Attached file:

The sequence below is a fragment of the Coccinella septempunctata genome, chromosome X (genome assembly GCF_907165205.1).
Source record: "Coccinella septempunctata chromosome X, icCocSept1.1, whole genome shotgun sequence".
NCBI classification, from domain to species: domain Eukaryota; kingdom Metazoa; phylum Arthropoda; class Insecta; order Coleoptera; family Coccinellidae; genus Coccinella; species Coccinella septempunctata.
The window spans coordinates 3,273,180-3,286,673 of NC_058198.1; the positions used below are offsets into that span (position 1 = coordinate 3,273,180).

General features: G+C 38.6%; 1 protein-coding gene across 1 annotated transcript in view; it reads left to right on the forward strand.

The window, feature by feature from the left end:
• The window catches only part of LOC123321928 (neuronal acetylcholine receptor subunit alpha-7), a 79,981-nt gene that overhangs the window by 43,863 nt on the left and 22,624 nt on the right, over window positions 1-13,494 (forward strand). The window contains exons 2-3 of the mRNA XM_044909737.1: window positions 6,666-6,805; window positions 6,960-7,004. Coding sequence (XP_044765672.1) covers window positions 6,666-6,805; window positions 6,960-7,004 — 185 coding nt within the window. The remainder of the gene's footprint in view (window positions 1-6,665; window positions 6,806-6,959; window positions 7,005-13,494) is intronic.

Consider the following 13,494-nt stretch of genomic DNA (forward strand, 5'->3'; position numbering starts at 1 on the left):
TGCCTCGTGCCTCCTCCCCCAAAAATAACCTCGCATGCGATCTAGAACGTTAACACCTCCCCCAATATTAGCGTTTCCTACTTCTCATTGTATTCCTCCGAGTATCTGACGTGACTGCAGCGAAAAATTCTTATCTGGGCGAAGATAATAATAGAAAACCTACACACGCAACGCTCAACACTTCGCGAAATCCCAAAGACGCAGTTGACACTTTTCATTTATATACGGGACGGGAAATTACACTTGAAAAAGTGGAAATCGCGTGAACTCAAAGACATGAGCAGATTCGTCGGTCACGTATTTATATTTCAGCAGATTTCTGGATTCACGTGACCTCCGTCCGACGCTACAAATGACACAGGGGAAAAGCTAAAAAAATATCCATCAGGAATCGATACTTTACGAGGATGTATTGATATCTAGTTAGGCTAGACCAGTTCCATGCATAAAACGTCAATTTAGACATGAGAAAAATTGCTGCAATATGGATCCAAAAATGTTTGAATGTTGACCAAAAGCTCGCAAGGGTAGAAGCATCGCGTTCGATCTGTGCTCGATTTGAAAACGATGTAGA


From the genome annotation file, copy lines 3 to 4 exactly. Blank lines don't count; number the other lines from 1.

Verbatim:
NCBI classification, from domain to species: domain Eukaryota; kingdom Metazoa; phylum Arthropoda; class Insecta; order Coleoptera; family Coccinellidae; genus Coccinella; species Coccinella septempunctata.
The window spans coordinates 3,273,180-3,286,673 of NC_058198.1; the positions used below are offsets into that span (position 1 = coordinate 3,273,180).